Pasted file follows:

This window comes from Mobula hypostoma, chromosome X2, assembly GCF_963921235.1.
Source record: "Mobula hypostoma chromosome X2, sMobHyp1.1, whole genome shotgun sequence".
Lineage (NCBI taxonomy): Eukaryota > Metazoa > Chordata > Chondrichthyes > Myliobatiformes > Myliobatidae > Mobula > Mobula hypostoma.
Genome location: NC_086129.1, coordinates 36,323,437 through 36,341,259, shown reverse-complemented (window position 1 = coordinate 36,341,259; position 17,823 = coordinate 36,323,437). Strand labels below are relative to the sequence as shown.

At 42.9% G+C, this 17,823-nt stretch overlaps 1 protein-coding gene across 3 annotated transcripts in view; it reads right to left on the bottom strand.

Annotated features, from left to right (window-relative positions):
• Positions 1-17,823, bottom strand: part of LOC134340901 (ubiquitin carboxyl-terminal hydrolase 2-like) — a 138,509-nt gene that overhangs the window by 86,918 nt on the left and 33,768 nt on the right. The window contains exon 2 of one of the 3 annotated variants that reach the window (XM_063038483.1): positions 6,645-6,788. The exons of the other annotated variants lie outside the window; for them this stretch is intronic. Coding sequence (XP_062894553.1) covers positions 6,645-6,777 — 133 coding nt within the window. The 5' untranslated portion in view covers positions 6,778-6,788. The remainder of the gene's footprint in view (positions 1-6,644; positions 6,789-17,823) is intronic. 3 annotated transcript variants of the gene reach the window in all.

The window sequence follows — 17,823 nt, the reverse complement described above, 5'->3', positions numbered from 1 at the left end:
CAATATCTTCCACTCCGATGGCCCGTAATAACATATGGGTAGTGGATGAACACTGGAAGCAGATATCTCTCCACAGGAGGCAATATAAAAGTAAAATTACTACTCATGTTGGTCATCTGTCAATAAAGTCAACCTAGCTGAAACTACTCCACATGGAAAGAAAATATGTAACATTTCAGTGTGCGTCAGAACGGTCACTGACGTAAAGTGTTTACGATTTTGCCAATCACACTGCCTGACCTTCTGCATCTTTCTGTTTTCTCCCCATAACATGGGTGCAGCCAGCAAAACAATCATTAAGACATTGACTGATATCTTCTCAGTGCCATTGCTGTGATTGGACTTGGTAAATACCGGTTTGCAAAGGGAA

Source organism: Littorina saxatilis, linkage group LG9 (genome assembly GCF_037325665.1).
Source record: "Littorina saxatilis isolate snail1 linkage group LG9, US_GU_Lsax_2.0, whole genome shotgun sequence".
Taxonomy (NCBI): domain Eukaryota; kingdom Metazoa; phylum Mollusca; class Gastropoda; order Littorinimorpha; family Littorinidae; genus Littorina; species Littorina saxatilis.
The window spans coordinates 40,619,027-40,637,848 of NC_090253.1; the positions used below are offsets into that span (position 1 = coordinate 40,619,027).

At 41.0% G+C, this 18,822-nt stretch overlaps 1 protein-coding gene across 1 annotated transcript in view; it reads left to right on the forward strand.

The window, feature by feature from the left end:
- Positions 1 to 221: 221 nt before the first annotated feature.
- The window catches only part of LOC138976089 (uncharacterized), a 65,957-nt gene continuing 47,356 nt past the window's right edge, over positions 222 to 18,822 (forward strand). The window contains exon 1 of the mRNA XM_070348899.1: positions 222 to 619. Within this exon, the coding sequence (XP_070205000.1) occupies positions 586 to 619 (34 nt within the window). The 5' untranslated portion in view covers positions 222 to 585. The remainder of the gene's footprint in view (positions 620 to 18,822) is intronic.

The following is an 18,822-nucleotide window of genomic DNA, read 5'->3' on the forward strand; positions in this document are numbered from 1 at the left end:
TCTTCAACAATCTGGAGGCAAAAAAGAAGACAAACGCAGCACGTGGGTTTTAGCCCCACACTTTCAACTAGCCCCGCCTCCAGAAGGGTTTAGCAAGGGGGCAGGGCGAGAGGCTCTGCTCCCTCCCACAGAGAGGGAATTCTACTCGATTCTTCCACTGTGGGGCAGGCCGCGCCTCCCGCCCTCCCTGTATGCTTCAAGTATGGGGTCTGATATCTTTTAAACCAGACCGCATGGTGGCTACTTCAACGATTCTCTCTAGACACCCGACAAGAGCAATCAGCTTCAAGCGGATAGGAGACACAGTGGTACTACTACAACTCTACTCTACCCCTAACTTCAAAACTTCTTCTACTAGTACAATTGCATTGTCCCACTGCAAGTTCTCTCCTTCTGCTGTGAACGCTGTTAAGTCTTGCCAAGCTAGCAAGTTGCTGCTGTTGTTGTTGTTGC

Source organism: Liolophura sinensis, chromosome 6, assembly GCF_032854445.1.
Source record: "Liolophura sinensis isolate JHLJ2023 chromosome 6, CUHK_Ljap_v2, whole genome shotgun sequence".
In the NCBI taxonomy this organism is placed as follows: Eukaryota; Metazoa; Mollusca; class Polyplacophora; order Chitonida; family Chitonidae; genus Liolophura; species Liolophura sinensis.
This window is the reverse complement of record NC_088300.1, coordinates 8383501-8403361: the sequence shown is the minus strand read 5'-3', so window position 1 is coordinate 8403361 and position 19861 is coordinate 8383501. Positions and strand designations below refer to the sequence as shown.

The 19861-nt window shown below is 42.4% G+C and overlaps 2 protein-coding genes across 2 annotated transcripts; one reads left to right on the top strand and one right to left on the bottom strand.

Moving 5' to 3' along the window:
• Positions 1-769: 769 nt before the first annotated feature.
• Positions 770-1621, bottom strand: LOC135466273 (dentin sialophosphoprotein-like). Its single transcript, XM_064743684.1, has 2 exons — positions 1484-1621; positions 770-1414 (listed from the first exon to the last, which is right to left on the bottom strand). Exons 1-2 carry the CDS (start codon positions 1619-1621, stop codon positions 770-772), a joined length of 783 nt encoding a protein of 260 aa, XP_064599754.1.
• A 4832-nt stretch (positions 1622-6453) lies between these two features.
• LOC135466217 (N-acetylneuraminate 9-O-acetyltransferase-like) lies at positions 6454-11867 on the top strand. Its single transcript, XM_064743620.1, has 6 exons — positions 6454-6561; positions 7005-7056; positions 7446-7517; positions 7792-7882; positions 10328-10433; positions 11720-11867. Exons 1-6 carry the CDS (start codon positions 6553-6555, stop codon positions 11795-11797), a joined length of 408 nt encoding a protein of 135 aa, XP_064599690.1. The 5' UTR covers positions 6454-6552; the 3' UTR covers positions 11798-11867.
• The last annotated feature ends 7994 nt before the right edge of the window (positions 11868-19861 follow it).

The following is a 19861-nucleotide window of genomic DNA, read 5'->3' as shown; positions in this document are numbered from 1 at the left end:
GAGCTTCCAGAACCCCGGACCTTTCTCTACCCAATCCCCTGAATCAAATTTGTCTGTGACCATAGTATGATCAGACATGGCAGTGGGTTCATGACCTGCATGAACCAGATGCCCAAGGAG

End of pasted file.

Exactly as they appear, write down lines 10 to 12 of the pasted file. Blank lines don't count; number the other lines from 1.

Source organism: Littorina saxatilis, linkage group LG9 (genome assembly GCF_037325665.1).
Source record: "Littorina saxatilis isolate snail1 linkage group LG9, US_GU_Lsax_2.0, whole genome shotgun sequence".
Taxonomy (NCBI): domain Eukaryota; kingdom Metazoa; phylum Mollusca; class Gastropoda; order Littorinimorpha; family Littorinidae; genus Littorina; species Littorina saxatilis.